TL;DR: because you think it’s a solution in itself, while it’s merely a framework for organizations to create them in an efficient and controlled manner.
Reading an outsider’s perspective, even from management authorities like Gary Hamel and Michele Zanini on Harvard Business Review, it dawned on me. You don’t understand Holacracy, and other organisational systems, because you fail to recognize them for what they are.
In comparing Holacracy to bureaucracy, it’s neglected that self-organization operating systems (let’s call them SooS, because there can never be enough acronyms!) such as Holacracy and the wealth of current management systems actually live at the same abstraction level. But they are often compared as if any one SooS should replace the many forms of bureaucracy that we have been growing, optimizing and changing over the past 150 or so years.
The reality is that we’re just at the beginning. The processing skills of people getting used to the technology that gives us extreme transparency, the shrinking of the world that makes people want to do other things, robots and software taking over jobs that used to require strict top-down process management, the fact that we’re quite wealthy, healthy and safe, the scandals and crises a fake sense of hierarchy-driven control has given us: they all indicate that now might be time for a change.
I often compare this to the invention of Linux, which was based on the Unix operating system. After its invention, many forms and styles of Linux-based operating systems were created, or forked as it’s called in open source lingo. The future will have to prove whether Holacracy is the Linux to the Unix of systems like Scrum, GTD and Sociocracy, or merely one of many “distributions” for self-organization like Red Hat was the most famous one for Linux. Maybe Holacracy turns out to be the Unix of self-organization. Or the Mac OSX that’s actually based on Unix and is universally loved inspite of it’s “ugly and un-usable” grandfather which was intended for mainframes and other non-personal computers.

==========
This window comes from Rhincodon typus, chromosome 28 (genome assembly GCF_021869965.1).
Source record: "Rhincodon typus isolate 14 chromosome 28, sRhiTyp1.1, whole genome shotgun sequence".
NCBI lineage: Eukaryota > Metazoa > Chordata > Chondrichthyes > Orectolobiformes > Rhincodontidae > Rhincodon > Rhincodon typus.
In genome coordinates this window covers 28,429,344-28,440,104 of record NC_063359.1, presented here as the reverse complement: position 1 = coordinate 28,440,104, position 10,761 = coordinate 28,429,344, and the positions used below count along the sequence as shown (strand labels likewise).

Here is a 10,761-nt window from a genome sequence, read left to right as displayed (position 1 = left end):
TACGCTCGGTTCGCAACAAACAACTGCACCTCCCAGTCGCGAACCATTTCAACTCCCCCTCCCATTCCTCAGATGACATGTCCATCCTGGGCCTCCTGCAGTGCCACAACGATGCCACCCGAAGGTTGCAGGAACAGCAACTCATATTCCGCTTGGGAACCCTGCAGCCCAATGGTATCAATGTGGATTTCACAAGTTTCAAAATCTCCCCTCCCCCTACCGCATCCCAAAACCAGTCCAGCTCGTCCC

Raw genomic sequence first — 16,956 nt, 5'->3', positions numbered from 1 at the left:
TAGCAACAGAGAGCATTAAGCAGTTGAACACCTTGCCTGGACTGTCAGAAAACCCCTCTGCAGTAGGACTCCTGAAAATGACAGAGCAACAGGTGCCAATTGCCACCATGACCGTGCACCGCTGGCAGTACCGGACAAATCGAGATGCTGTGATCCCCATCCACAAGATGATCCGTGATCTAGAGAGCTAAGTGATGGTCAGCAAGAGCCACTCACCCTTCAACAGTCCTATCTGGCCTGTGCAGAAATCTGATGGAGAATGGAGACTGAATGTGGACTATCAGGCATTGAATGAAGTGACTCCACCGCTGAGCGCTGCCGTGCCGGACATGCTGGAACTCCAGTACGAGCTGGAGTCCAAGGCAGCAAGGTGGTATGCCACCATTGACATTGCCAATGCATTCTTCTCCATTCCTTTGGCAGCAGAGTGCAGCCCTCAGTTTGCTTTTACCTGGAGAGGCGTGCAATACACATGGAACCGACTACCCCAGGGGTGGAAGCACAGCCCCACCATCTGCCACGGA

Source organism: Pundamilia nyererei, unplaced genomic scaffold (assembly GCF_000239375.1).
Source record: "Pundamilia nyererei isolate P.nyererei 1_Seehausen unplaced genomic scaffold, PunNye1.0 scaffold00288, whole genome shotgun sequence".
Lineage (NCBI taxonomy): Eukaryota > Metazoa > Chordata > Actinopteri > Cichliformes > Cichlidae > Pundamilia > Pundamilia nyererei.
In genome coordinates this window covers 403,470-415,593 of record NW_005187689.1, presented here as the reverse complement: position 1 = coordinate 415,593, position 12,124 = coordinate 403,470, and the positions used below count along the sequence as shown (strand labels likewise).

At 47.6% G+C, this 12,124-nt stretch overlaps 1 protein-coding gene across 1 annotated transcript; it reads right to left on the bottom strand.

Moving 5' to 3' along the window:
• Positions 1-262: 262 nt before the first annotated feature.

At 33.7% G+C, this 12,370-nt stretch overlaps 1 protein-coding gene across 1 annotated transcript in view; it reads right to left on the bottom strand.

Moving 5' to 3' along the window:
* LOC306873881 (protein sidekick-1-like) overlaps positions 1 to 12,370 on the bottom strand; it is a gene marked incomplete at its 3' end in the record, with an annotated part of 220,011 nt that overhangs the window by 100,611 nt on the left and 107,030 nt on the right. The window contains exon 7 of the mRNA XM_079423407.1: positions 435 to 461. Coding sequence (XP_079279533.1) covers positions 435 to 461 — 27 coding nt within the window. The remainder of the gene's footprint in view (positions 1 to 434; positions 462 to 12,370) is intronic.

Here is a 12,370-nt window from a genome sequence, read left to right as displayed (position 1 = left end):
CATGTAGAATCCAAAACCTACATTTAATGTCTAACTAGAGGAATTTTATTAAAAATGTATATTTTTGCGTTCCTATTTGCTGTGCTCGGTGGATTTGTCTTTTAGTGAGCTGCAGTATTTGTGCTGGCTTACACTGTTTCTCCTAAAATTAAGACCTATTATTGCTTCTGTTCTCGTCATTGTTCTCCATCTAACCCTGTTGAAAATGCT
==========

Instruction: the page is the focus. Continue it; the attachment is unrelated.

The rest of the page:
Hamel and Zanini write about experiments being the key to change the way we organize:
Now imagine a large organization running dozens of such experiments concurrently. Some hacks would fail, but the best of the rest would be replicated by units eager to reduce the costs of bureaucratic drag.
And this is exactly the point: you need a framework for running these experiments. A way of coming up with them, of making sure the organization still executes whatever it should, a way to measure progress and impact, and ways to document what works. Holacracy is such a system. So you can look at Zappos’ Holacracy and conclude it’s horrible and it won’t work for your organization (or theirs even) but that’s the same as looking at a Linux distribution made to run supercomputers and conclude “Linux can never be used for any form of personal computing”.
The SooS we have created at my company Springest, with Holacracy, has many other elements. Our culture, the way we hire, the other tools we bolted on there like OKRs, and of course the many software tools we use to Get Things Done. If you’d compare it to Zappos’ SooS I’m sure the most recognizable part are the way we run some of our meetings and maybe the way we document governance. But those are not very visible in day to day operations, if you compare them to the actual roles, projects, tasks, metrics and people that really make Springest what it is.
Of course all automakers told Ford that their system wouldn’t work. And of course, none of the workers that entered this new mass production hierarchy, were accustomed to it. I bet 30% of the workforce in those days could also not deal with it like it’s hard for people to get used to Holacracy or any other SooS.
The question is not if Holacracy is the solution, or the problem. The question is what we’ll create with it and its hopefully many forks, siblings and parents. Because we have enough data to show that the current systems of bureaucracy and hierarchy provide a fake sense of security and control, and make people unhappy and unproductive.